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Potential causes of increasing low frequency ocean noise levels

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Author: Ainslie, M.A.
Source:161st Meeting Acoustical Society of America, 23 - 27 May 2011, Seattle, Washington, USA
Proceedings of Meetings on Acoustics , POMA
Identifier: 464507
doi: doi:DOI:10.1121/1.3681298
Article number: 2pUWb1
Keywords: Defence Research · Defence, Safety and Security · Physics & Electronics · AS - Acoustics & Sonar · TS - Technical Sciences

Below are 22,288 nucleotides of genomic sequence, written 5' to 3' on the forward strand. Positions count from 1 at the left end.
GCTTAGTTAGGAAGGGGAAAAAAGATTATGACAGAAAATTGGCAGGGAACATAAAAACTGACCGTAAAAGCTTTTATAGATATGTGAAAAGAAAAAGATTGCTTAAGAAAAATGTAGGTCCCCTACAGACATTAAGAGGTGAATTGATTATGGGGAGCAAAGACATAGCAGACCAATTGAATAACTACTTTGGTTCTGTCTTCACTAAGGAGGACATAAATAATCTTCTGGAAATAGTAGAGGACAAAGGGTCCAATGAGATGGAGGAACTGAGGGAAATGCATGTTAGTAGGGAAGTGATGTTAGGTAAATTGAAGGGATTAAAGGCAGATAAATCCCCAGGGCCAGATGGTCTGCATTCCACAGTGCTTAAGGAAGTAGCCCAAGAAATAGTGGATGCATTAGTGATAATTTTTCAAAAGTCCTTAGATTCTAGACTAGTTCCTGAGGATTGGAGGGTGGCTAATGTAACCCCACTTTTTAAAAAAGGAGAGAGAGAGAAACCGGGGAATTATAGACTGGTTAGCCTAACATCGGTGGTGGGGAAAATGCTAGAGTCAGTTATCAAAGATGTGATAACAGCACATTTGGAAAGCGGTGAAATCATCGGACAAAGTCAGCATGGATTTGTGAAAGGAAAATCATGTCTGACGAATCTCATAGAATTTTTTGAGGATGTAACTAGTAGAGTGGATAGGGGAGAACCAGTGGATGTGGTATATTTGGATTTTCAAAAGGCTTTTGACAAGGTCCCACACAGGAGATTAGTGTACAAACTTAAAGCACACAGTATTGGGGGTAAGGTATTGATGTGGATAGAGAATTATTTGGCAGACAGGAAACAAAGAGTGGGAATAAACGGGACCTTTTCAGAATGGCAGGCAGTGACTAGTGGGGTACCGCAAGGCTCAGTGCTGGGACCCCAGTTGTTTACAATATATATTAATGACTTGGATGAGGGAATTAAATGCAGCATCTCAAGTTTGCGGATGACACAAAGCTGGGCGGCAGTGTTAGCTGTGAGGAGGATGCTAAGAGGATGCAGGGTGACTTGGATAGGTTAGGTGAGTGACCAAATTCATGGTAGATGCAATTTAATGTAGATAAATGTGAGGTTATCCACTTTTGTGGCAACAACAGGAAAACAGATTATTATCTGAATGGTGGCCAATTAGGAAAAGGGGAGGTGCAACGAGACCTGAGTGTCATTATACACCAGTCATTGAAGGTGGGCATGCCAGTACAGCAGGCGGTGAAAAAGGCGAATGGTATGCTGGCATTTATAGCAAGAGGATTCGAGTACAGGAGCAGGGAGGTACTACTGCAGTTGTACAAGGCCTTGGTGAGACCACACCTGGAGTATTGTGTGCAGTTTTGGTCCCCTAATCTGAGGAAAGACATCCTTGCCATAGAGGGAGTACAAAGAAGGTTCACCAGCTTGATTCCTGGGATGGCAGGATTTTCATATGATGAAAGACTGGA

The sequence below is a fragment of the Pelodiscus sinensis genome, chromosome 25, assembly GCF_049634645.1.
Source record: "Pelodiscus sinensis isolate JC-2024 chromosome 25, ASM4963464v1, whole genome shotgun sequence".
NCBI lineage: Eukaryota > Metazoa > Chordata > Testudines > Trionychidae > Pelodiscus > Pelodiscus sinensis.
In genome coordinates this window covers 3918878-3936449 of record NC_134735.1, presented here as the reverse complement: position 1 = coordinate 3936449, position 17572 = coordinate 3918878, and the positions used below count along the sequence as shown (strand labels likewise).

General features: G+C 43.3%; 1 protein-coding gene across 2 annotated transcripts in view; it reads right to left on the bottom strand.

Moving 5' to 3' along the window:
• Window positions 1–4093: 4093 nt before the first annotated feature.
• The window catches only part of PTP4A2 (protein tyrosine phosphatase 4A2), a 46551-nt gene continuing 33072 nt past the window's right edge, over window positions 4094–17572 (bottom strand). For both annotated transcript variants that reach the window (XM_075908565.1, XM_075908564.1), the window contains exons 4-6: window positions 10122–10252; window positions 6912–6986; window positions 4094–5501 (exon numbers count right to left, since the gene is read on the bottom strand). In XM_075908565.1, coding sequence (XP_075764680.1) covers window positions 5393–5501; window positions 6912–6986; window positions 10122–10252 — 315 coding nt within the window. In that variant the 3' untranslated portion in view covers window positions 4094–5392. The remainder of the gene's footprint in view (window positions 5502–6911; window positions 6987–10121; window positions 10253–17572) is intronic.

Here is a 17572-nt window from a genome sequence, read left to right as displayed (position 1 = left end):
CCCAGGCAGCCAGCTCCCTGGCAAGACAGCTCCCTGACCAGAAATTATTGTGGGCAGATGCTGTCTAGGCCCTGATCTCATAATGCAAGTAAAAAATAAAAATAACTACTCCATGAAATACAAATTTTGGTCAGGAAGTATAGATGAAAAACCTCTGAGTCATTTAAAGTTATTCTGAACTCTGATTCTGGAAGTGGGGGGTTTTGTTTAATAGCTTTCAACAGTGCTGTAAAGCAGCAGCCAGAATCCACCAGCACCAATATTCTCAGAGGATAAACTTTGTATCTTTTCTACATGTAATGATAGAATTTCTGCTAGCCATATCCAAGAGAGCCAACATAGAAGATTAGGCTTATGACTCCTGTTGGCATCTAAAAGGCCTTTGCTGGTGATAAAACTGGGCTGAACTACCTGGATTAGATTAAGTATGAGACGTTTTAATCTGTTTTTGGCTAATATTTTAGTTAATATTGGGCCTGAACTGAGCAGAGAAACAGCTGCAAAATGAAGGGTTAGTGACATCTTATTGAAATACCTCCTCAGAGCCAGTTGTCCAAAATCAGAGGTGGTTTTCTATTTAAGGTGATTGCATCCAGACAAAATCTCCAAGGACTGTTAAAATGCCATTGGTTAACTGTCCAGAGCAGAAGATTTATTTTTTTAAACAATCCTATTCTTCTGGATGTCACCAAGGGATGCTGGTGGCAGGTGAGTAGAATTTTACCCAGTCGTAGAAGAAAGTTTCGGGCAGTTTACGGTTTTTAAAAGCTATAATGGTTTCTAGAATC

A simple expression for the global average ambient noise is derived in terms of parameters representing the characteristics of the sound sources, the number of such sources and the propagation properties of the deep ocean, and used to explore possible causes of increasing low frequency noise in the deep ocean. A 5 dB increase in noise level over 35 years, reported by [Andrew et al., ARLO 3, 65-70 (2002)], is explained by the increase in the total number of ocean-going ships and their average tonnage, with no evidence of any significant change in source level during that time. The theoretical effect of increasing transparency to low frequency sound, which has been proposed as a possible cause of part of this increasing noise [Hester et al., Geophysical Research Letters 35, L19601 (2008)], is less than 1 dB to date. Predicted changes in the 21st century might be positive or negative depending on the relative contributions from the change in pH (which is expected to increase globally averaged noise) and the change in sea surface temperature (expected to decrease noise).